So you’ve decided to get your wireless up and running. Congatulations on going cable free! But guess what? You now have several other considerations to mull over before you can indulge in wire-free surfing and connectivity. Following on from my last post, this week I’ll deal with wireless security do’s and don’ts, and give some advice on basic wireless troubleshooting.
The first and foremost thing to consider when configuring a wireless network is security. With a wireless network, you’re essentially broadcasting your network to the world (ok, not the world, but certainly a sizable area around your property). If your wireless network is not secure, anyone with a wireless device can access it, and hunt through your computers, files, folders and start loading malicious software on it… not good. So, you need security on your wireless network. Luckily, security is built in as standard on all wireless routers and access points these days.
There are several types of security settings, along with other options you can use. The 1st type is WEP, and I’m still surprised by how many wireless networks I see using this. It’s an outdated security mode that can be hacked by someone that knows what they’re doing inside 60 seconds. The ONLY reason to use this is if your devices are so old they’re not compatible with newer security types. If this is the case, seriously consider upgrading! The next type is WPA and WPA2. These are what you should be using. WPA2 is the more secure if your router supports it, so if you have this option, take it. It’s pretty much un-hackable. You can use a logical word as the security passphrase and the system should be up and running within a few mouse clicks. It is very simple to configure, especially on routers designed to be used at home such as the Netgear products.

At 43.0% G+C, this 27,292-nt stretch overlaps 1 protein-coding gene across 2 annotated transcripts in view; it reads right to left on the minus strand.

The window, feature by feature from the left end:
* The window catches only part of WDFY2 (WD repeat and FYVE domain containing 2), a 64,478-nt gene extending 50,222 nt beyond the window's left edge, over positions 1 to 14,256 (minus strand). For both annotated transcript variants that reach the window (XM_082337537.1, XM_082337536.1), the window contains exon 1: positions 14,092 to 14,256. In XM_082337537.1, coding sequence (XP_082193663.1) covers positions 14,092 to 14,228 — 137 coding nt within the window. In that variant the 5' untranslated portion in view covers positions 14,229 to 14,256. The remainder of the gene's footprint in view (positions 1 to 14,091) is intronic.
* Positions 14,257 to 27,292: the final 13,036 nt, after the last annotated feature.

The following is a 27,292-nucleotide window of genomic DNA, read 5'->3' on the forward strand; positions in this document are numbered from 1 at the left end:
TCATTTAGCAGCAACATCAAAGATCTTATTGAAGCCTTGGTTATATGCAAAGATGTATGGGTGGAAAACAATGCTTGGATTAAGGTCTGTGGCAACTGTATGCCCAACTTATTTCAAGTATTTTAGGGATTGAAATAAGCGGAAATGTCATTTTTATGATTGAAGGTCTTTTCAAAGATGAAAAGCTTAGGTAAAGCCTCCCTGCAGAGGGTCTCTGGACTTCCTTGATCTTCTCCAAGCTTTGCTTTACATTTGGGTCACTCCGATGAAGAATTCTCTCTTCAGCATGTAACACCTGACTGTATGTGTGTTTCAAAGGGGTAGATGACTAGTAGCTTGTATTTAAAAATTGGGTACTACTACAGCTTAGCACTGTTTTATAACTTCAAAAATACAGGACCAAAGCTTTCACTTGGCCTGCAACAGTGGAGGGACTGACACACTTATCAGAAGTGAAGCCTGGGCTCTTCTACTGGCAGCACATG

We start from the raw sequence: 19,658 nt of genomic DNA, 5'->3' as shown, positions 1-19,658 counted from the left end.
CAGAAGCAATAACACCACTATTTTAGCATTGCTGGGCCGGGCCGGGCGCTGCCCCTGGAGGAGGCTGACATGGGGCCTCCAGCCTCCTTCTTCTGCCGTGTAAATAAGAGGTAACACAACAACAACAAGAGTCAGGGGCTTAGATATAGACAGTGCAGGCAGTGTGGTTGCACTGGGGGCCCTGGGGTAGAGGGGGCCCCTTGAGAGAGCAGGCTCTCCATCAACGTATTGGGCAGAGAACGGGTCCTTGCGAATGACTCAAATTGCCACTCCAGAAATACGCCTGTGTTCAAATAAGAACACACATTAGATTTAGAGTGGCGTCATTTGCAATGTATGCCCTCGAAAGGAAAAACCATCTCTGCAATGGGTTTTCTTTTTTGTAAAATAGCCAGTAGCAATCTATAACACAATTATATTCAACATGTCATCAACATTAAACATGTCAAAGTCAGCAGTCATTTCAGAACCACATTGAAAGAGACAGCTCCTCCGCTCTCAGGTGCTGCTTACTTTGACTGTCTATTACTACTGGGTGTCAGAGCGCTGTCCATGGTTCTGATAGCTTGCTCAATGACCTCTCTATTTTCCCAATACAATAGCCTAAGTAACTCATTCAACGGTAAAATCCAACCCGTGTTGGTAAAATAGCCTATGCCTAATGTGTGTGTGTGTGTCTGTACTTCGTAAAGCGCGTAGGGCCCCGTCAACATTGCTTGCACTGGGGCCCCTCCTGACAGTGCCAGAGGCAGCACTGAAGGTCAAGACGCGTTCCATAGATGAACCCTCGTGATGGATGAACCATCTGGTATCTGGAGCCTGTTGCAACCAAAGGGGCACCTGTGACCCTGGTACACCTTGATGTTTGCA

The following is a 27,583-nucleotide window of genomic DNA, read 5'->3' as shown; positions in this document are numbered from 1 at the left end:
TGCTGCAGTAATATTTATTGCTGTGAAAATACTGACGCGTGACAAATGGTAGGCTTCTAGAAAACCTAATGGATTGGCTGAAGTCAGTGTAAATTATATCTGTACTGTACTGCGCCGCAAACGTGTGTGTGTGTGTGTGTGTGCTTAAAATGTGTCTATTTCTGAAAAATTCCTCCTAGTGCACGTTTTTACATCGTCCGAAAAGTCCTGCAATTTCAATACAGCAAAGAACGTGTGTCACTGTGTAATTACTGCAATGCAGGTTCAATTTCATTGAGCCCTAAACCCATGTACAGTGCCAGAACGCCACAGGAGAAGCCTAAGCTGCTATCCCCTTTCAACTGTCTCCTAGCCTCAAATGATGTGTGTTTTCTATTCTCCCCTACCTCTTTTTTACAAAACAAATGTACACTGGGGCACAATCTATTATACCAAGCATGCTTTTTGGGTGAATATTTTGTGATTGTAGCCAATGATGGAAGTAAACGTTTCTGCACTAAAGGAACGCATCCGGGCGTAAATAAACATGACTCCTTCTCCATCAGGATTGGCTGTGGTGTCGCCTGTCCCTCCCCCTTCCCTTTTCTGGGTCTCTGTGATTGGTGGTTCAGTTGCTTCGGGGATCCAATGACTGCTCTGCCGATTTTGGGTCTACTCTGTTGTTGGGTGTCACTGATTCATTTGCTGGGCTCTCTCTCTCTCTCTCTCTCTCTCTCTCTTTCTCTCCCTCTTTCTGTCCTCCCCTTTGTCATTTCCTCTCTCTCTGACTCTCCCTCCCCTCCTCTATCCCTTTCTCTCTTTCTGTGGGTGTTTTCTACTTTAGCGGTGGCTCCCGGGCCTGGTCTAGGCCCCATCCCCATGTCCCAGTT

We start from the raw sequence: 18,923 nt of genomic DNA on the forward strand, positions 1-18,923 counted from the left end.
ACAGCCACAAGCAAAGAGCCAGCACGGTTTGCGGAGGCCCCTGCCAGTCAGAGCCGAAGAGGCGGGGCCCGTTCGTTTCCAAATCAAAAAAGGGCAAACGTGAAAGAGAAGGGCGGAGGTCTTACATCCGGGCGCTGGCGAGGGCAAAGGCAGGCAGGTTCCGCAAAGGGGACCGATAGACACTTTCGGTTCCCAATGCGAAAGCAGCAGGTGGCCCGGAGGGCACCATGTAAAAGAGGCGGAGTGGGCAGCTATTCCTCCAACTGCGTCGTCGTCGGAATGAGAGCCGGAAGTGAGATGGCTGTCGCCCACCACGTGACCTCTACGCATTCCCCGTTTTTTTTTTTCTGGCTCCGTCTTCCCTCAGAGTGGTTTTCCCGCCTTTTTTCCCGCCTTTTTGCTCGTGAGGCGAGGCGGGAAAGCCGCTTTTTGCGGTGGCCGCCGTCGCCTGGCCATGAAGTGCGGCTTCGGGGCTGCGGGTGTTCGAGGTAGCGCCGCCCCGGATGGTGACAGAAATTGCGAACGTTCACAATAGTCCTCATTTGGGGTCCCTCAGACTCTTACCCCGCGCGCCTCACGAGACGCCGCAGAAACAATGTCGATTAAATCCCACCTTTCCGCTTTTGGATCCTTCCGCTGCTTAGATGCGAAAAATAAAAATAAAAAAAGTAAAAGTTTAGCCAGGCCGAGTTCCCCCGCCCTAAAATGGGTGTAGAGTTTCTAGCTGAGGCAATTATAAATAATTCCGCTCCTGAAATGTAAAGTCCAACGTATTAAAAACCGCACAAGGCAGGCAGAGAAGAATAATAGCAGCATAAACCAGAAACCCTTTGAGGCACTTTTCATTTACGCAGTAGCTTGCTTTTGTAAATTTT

In addition, some routers have the ability to lock down your network in other ways. For example you can opt to hide your SSID (this is the network name that appears when you scan for networks on a client device like a laptop). This means that people in the vicinity would not be able to “see” the wireless network on their device, and could only connect to it if a) they knew it was there and b) knew the name and passphrase to access it.
Another option is called MAC address filtering. Every device that connects to a network has a unique MAC address hard wired in. MAC filtering allows you to select which devices you want to allow to connect to your network. Both of these are added measures to improve security, but DONT be tempted to use these and leave the main security off. To someone in the know, it’s easy to detect hidden networks, and equally easy to mimic a MAC address, so in my experience, it’s not worth bothering with these options, as they can often cause more headache than they’re worth.
I can’t stress how important it is to secure your wireless network. Without this security, it would be like leaving the front door to your house open for anyone to walk in and take whatever they want. If you need help or advice on securing your wireless network, or feel that you need a wireless network installed, please feel free to contact our sales or support team.